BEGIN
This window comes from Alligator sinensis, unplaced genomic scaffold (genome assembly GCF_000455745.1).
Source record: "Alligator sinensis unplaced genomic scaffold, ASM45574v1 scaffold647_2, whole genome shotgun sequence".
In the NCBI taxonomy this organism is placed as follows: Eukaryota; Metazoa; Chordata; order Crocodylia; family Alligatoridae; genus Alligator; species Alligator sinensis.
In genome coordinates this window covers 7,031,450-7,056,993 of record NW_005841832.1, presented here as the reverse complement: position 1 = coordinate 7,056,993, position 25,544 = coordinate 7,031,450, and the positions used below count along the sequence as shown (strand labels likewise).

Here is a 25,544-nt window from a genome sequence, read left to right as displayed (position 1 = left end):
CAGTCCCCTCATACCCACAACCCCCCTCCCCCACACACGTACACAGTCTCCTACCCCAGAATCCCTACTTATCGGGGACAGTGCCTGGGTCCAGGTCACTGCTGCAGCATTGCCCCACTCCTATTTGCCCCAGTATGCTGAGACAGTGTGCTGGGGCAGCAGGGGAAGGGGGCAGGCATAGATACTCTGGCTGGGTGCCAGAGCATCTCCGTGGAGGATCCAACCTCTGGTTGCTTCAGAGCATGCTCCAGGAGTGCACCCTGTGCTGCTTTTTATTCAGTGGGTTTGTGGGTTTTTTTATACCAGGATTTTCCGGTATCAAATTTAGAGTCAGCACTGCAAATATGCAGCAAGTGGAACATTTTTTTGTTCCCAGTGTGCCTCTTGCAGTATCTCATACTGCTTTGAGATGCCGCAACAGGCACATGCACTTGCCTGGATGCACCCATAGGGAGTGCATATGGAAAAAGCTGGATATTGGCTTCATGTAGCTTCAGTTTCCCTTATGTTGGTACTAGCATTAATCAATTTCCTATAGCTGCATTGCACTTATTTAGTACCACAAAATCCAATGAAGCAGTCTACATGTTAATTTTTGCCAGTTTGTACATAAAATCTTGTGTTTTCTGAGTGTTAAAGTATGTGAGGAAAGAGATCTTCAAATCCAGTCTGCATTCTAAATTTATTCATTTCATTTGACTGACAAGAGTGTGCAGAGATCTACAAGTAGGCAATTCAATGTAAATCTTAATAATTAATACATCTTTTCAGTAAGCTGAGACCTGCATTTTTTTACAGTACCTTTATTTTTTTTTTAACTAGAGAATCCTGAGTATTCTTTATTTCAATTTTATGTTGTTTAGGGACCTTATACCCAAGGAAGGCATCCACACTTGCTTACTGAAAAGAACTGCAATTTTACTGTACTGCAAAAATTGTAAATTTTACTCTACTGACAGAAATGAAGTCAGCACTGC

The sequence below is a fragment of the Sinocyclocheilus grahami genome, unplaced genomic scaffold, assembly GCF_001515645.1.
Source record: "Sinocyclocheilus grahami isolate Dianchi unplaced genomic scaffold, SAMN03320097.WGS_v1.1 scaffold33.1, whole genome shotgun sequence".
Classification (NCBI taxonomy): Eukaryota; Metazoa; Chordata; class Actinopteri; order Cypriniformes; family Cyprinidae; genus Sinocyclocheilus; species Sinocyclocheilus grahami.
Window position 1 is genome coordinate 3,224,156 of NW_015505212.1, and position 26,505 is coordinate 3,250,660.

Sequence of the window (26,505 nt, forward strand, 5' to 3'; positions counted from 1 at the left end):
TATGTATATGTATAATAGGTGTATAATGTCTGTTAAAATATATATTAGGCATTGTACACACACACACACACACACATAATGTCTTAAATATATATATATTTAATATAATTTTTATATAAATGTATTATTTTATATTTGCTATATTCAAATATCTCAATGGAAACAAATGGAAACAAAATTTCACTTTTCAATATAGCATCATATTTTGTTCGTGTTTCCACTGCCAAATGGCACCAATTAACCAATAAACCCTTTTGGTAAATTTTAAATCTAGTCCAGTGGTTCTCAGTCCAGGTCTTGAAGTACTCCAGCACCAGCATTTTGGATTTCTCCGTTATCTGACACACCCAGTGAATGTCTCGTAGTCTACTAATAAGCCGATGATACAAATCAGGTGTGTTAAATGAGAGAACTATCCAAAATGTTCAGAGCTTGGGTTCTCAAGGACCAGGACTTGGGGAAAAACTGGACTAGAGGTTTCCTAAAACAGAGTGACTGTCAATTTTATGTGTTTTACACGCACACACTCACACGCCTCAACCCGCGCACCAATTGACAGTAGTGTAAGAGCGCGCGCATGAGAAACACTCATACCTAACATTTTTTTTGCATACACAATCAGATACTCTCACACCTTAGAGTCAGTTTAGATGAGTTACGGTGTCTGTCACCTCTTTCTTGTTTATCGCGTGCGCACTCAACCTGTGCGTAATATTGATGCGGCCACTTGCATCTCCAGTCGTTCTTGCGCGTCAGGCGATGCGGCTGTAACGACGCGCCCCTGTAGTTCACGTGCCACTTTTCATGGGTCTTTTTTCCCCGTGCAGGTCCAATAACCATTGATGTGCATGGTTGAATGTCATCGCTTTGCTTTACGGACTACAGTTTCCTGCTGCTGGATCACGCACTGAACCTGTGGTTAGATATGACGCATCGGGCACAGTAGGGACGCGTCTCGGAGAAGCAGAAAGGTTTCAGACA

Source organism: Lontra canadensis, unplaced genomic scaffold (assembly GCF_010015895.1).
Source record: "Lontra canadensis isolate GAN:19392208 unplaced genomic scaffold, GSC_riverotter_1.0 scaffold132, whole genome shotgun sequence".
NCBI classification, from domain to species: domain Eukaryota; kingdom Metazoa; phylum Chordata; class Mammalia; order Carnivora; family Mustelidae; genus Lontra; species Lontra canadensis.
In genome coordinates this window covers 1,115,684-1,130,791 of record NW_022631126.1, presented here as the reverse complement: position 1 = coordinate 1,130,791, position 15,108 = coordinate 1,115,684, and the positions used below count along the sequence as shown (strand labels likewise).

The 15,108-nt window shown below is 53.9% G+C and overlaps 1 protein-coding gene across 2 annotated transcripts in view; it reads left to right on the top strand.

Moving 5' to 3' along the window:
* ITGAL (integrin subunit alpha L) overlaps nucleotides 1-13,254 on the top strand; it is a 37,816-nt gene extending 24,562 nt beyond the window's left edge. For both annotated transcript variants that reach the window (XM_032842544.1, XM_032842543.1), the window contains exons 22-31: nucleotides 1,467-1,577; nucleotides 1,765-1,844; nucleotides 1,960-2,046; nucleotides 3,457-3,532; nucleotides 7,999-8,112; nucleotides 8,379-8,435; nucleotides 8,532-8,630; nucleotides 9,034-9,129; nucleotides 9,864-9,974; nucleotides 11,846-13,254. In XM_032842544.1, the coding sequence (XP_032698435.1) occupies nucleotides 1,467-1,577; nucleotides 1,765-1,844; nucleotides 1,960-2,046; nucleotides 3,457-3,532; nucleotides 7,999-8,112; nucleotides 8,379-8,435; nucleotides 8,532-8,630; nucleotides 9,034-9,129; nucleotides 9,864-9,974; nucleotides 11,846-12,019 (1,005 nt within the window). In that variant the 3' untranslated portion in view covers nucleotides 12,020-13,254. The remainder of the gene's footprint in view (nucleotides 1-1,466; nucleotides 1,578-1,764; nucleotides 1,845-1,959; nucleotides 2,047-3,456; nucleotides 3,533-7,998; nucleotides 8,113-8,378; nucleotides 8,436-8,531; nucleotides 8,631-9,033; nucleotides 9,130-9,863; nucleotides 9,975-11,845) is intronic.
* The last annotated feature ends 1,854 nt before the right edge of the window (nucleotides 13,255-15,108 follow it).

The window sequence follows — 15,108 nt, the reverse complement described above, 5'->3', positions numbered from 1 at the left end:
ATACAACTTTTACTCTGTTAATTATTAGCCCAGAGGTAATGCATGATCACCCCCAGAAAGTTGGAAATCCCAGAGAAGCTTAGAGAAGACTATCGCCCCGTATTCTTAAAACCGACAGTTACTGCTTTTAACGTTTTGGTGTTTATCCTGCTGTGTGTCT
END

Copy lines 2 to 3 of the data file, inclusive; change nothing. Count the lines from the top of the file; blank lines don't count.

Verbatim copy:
Source record: "Alligator sinensis unplaced genomic scaffold, ASM45574v1 scaffold647_2, whole genome shotgun sequence".
In the NCBI taxonomy this organism is placed as follows: Eukaryota; Metazoa; Chordata; order Crocodylia; family Alligatoridae; genus Alligator; species Alligator sinensis.